Author Archives: BGS Library

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Year 7 Storytellers Wow the Judges!

The standard of competition in our Year 8 Poetry Slam is getting stronger each year and now we know why – our Year 7 boys are outstanding storytellers and performers and this is feeding through!

At our second annual Year 7 Story Slam both teachers and judges were astonished, firstly by how well-written the boys’ ballads were; secondly by how well the boys had memorised their ballads, and thirdly by how well they performed them for the audience.

 

Each class had a member represented in the competition who had written their own ballad as part of their English course.  Story Slam representatives were chosen through an in class vote after all students had performed their original ballad to their individual class.   This years ballads featured themes such as kayaking,  the forgotten ANZACs,  school and even talking moles.  7F’s representative Jaden took home the 2018 title with a passionate retelling of an intense Mahjong match against his Aunty.  After such marvelous performances it will be exciting to see what the Year 8 students can create come term 4 during their Poetry Slam.

 

 


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Prince Edward visits BGS

On Monday 16 April, the Lilley Centre hosted a number of Duke of Edinburgh’s Award recipients from across Brisbane who came to meet Prince Edward, here to carry on a royal tradition and plant a tree in our Boarders’ Lawn.

From our Headmaster, Mr Anthony Micallef:

“His Royal Highness Prince Edward, Earl of Wessex KG GCOV, visited Brisbane Grammar School on Monday 16 April to continue a royal tradition at the School that has spanned three centuries. One hundred and fifty years ago, in February 1868, His Royal Highness Prince Alfred, who later became The Duke of Edinburgh, laid the foundation stone for the original Brisbane Grammar School building in Roma Street.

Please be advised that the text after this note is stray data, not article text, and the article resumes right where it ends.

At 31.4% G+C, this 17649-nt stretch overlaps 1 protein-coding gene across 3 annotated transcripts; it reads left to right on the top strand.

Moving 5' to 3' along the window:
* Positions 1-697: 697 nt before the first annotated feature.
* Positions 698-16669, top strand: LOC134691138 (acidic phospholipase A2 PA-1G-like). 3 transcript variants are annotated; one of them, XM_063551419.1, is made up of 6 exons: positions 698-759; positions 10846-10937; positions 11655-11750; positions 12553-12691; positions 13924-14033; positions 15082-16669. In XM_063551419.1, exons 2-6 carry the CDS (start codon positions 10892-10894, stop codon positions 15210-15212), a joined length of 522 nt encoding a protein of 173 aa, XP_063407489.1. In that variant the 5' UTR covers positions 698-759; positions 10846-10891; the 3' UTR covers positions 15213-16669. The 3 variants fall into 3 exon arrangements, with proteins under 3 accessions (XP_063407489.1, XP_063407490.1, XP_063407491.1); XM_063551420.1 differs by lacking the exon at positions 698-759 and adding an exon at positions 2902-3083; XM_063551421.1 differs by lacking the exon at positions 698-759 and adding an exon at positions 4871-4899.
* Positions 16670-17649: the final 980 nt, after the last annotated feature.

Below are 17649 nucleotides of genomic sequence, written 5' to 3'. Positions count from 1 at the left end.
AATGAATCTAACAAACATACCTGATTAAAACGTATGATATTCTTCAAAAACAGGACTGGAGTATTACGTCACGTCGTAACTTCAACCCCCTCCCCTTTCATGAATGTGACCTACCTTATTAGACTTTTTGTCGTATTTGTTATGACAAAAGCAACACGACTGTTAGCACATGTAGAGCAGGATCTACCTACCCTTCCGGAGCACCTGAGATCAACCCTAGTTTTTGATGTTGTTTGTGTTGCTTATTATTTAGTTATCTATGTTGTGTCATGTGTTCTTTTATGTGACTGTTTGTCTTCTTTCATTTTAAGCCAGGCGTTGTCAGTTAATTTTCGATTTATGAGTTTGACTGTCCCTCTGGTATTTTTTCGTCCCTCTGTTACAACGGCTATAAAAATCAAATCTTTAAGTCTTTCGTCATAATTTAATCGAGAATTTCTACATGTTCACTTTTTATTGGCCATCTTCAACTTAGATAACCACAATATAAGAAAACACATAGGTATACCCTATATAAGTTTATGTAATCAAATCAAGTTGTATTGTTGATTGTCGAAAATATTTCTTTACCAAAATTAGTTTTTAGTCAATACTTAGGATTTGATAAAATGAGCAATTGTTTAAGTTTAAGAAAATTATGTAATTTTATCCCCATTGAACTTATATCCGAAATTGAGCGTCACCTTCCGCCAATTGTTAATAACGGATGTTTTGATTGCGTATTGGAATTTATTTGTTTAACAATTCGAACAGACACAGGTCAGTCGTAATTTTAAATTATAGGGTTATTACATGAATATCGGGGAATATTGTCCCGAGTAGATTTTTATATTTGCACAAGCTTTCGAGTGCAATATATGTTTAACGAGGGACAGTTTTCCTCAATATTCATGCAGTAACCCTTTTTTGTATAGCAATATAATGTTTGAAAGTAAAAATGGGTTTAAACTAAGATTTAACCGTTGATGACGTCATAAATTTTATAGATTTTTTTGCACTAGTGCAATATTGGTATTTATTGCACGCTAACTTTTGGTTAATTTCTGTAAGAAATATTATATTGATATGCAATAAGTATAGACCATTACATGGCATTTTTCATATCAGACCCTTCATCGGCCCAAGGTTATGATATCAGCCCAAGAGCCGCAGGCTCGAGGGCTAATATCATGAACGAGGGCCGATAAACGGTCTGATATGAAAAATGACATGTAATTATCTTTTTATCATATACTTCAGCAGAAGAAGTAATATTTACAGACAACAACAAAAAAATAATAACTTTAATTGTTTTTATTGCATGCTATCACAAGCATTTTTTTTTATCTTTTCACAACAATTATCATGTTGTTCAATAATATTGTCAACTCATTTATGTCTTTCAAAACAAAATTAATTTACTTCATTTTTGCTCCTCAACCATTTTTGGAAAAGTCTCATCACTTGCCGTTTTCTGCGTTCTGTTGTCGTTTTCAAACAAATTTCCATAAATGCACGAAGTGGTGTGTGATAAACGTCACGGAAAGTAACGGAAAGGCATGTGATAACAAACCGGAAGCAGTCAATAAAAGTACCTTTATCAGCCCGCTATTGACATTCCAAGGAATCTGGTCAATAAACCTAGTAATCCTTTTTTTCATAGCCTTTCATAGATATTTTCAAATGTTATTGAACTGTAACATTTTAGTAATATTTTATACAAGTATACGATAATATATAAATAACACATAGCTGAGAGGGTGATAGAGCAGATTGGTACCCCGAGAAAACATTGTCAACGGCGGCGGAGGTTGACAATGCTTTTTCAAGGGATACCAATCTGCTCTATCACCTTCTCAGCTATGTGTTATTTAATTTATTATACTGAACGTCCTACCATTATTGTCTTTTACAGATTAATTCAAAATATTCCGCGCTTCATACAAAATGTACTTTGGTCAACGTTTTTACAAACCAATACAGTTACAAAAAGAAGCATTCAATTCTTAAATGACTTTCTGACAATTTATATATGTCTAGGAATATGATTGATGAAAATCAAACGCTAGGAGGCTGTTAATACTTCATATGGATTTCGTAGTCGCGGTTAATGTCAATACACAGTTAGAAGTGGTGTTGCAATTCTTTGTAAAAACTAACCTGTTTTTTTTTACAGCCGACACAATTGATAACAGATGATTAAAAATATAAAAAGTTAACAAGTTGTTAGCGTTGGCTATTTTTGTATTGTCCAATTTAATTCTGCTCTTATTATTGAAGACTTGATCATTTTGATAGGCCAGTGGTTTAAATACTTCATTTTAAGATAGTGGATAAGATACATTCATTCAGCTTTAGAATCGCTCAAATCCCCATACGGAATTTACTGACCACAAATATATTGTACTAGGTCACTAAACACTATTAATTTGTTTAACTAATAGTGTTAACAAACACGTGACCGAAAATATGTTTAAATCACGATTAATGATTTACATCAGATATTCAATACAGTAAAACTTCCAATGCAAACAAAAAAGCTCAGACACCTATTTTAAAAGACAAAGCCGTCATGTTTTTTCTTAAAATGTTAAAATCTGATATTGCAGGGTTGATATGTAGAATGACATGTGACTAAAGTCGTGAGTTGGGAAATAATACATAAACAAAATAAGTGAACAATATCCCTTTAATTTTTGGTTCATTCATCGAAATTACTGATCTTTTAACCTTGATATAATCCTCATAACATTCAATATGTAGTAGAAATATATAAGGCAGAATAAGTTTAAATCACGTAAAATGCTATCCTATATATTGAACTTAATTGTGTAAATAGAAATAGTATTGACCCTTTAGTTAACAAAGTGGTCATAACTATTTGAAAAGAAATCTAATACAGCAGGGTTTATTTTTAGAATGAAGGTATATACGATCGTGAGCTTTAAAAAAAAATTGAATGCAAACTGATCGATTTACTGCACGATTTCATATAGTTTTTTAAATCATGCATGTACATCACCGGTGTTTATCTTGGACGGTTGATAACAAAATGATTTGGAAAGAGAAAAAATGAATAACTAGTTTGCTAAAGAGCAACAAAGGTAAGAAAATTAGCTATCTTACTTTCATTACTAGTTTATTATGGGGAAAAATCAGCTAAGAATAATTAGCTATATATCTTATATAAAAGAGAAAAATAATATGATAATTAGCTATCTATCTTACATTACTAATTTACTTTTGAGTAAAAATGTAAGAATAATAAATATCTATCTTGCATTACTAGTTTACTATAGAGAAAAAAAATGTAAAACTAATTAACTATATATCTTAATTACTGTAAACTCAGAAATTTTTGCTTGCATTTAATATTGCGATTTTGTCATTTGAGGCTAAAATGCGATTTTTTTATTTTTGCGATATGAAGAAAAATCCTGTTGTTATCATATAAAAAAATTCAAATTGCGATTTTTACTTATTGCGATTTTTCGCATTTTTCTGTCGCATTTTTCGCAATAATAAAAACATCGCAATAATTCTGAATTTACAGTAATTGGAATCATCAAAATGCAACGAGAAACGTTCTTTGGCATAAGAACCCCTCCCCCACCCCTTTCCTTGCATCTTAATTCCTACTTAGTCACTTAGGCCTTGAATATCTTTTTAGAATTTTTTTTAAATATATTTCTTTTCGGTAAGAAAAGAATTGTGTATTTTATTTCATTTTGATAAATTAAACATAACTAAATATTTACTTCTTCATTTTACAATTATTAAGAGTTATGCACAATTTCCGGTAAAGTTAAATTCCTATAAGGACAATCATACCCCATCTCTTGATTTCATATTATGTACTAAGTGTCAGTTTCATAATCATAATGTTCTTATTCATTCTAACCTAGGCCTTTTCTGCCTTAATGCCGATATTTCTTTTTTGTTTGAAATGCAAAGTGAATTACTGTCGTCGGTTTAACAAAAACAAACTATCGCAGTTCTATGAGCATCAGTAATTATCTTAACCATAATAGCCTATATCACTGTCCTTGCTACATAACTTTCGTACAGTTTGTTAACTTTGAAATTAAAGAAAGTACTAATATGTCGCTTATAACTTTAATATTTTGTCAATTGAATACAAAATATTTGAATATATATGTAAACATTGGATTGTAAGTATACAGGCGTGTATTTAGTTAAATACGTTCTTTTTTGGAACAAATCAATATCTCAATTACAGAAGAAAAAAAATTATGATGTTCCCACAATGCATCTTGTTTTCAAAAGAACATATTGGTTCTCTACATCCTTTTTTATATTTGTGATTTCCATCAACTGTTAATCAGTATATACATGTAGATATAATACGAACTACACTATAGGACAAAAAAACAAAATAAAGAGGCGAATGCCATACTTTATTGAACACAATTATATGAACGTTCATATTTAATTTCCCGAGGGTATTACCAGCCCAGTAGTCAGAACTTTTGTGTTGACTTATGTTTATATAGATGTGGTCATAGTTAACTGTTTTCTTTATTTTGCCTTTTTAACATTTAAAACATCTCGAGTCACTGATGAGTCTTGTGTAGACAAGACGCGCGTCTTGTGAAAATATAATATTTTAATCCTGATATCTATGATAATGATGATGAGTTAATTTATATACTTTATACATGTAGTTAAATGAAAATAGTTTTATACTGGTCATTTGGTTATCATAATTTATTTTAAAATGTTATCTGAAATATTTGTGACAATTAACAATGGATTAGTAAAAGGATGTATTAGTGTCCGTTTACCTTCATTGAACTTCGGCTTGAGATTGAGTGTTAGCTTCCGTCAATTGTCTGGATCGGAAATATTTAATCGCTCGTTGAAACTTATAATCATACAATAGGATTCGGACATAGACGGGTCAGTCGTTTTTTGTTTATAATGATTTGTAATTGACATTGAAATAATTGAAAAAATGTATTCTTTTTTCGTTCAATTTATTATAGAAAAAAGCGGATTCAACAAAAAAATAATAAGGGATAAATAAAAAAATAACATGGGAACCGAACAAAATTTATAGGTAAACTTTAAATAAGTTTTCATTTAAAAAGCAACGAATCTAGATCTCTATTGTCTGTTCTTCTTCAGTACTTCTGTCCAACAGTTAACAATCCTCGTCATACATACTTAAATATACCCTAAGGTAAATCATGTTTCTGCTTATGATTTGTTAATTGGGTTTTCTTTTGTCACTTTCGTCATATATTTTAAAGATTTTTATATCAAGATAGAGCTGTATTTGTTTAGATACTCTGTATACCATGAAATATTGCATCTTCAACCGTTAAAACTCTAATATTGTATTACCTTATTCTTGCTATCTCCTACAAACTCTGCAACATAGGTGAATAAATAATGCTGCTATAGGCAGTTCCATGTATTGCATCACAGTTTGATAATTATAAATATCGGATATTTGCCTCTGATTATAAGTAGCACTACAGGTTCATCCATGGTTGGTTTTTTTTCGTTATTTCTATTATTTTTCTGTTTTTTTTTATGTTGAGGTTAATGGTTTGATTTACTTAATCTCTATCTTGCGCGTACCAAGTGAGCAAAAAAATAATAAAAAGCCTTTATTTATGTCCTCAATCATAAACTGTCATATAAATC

When BGS was relocated to its current location in 1881, his nephews, Princes George and Edward, then 16 and 17 years old, planted two Moreton Bay figs to mark their visit to the colony of Queensland. George returned to Australia in 1901 to open the first parliament of the newly established Commonwealth. He was later crowned King George the Fifth and is the great-grandfather of The Earl of Wessex. The Earl’s father, His Royal Highness Prince Philip, Duke of Edinburgh, visited BGS twice: in 1968, to mark the School’s 100th anniversary, when he planted a Hoop Pine in front of Harlin House; and again in 1977, when he came and met The Duke of Edinburgh’s International Award participants in Centenary Hall.

Using the same spade as his father did 50 years ago, the Earl continued the royal legacy at BGS, by planting a fourth ‘royal’ tree. As well as celebrating the School’s 150th year, the occasion also celebrates the important role The Duke of Edinburgh’s International Award has played at BGS and around the world. Prince Philip started The Duke of Edinburgh’s International Award in 1956 and today it continues to inspire young people to serve their communities, experience adventure, and develop and learn skills outside the classroom.